The Internet as Bargain Bin

In his essay "The Death of the Bargain Bin" in this weekend's New York Times Magazine, Kevin Lincoln writes about the pre-Netflix days when he'd go to a store like F.Y.E. or Tower Records and find bundles of DVDs in the bargain section—40 of them for $15—and learn about films like Robot Monster, a 1953 science fiction film about a robot alien who sets out to kill the last remaining humans on Earth in a dystopian future only to fall in love with a scientist's daughter.
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How Amazon Chooses to Fund a Streaming TV Series

The Way Shows Are Made Now.
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The Sharing Economy of Streaming Services

This weekend, Jenna Wortham looked at the relatively recent phenomenon among young people (but all people, really) of sharing accounts to streaming services like Netflix, Hulu Plus, and HBO Go.
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HBO GO Won’t Go the Netflix Way

You can't always judge a show by its pilot, and I went searching on iTunes and Amazon to download episodes of the show. They weren't available. How was everyone watching it?
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Follow the Money: Netflix and Its $100 Million ‘House of Cards’

The Netflix original series “House of Cards,” which is basically about what might happen if Richard III and Lady Macbeth were married and decided to take over Washington, DC, has been extremely successful. It cleaned up at the Golden Globes, where it dominated the competition, and, along with its sister show “Orange is the New Black,” which is arguably even more incisive and engrossing, has made Netflix the new HBO. But has it made any money?

The show’s two seasons cost $100 million to produce, which is technically if not legally insane, according to industry analysts. Can Netflix recoup that investment?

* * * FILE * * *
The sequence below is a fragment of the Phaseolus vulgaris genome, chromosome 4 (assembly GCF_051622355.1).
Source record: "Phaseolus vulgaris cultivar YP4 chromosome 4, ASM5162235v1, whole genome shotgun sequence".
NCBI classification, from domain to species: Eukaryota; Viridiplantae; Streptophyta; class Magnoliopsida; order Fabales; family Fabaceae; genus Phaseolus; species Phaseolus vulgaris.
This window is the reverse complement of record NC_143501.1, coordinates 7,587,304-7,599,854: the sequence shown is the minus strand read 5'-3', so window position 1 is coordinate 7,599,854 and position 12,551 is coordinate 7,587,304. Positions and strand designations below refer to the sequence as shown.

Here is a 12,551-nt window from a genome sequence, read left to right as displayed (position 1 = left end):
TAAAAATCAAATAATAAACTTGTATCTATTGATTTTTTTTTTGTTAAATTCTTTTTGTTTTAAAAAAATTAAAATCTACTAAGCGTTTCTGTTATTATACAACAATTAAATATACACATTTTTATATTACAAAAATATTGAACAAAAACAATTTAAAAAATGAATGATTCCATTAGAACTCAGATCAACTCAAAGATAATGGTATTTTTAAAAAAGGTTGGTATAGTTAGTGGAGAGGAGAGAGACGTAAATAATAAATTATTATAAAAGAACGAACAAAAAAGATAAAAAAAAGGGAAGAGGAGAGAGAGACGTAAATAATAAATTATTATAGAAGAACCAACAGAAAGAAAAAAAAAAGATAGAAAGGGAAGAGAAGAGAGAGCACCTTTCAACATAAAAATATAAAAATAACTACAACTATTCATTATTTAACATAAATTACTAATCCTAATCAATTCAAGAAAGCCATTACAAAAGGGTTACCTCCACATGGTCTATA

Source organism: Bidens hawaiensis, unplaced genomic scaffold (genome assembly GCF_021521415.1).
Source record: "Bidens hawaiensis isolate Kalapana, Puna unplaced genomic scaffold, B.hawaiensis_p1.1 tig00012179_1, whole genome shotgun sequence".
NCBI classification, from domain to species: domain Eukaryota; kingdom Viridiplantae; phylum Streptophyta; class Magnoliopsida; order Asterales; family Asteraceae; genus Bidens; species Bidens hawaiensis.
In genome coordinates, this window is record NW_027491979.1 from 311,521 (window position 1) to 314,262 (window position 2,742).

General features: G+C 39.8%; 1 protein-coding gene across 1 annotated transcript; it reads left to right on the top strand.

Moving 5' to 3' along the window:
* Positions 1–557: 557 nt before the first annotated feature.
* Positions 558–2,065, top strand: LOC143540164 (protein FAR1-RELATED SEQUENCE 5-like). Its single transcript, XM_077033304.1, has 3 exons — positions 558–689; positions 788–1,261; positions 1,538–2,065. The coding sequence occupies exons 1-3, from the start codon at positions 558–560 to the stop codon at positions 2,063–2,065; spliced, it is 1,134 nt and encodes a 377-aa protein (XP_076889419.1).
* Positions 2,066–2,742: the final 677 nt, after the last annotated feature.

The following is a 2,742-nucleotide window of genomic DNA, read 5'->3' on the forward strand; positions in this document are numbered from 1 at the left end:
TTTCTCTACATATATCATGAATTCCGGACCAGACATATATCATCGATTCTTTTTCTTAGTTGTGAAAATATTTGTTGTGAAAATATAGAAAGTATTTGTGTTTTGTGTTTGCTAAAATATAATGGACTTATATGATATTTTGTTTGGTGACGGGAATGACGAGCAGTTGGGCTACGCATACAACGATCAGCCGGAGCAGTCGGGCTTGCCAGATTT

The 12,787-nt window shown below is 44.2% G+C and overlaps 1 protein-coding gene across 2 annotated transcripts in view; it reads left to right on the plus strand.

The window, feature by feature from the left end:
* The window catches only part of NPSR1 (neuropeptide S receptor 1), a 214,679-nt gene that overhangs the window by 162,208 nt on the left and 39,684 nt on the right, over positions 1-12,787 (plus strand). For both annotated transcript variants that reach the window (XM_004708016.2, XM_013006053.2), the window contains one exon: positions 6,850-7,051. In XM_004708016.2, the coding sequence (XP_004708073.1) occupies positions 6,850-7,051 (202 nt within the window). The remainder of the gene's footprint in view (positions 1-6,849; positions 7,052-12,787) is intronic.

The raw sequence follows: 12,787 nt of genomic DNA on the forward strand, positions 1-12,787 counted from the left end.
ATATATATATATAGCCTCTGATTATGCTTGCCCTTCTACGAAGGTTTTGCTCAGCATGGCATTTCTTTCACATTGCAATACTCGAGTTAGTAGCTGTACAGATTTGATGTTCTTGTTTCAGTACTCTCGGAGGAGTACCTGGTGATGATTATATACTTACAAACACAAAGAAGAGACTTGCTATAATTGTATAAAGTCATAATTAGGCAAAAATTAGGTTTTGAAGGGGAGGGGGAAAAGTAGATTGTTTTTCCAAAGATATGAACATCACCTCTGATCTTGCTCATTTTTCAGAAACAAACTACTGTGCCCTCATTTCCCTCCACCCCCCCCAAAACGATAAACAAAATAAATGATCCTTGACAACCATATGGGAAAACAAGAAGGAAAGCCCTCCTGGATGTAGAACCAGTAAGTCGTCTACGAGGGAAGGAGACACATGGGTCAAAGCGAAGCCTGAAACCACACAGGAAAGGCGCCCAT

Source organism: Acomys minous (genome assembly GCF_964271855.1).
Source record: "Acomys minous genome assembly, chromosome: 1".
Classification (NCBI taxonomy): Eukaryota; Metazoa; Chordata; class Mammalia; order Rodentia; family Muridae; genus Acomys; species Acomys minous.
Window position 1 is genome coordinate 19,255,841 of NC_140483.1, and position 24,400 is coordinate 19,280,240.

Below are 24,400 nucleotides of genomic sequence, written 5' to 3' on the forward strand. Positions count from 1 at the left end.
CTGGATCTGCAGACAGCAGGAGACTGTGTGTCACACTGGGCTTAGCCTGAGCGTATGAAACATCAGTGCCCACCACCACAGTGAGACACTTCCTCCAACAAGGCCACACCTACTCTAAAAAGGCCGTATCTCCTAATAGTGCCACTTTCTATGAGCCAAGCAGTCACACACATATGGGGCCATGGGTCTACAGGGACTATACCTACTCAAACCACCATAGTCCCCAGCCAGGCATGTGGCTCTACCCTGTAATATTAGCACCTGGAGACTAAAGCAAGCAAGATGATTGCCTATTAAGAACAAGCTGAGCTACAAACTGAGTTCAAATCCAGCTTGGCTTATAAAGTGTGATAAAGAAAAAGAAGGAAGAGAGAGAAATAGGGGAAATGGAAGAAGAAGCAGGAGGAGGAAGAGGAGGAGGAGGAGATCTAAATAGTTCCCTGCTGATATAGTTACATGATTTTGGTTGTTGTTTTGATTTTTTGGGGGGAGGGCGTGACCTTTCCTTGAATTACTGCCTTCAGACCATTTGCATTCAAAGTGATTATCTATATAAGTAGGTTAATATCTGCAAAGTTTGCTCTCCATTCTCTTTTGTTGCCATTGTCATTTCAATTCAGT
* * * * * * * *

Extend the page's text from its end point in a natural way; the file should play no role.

The Way We Stream Now

And if said movie isn't on any of the streaming services, I go through the motions of either deciding on another movie to watch or paying for a streaming rental. Via David Rothschild, this site is also very helpful.

The Netflix Money Suck

I confessed to Karen that I had received a Netflix DVD rental of The Artist in June, and that it was still sitting in my apartment somewhere.

Netflix Hopes New Shows Will Woo Us Back

With the company still reeling, Sarandos’s original programming initiative is vital—a way for Netflix to both control costs and create exclusives that none of its competitors will ever be able to carry, drawing subscribers onto its rolls, and off of theirs. That’s why its shows need to be not just passable, but critically acclaimed.

“People keep saying, ‘Oh, you’re going to become like HBO?’?” Sarandos said over lunch in Las Vegas in April, before an event at which he unveiled the first footage from House of Cards. “I say, ‘No, no, no. HBO is going to become like Netflix.’ We just have to get really great at original before they get really great at all the stuff that we do.”

Remember when we all loved Netflix, and then our beloved company decided to call its DVD-by-mail service “Qwikster” and charge us more, and we laughed and said no, and then canceled all of our subscriptions? (I put my subscription on hold for a few months because I’m not currently using it.) Netflix hopes its new original programs will woo all of us back. Who is looking forward to Netflix’s “House of Cards,” starring Kevin Spacey and produced by David Fincher? Well, we’re looking forward to new episodes of “Arrested Development,” right?

Photo: Flickr/Ozcast

House of Cards Against Humanity

Happy New Episodes of House of Cards Day! Okay I do not watch that show but I do love the guys behind Cards Against Humanity, and they apparently partnered (strategically) with Netflix to make a special House of Cards-themed CAH pack (sold out, but downloadable here).
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The Sharing Economy of Streaming Services (Part II)

Jenna Wortham's column this weekend about sharing passwords for streaming services caused a tiny uproar, which the Times public editor addresses this morning.

Remember When Qwikster Was Going to Be a Thing?

It's a great case study of how not to run a company, but also what you have to do when everyone hates you.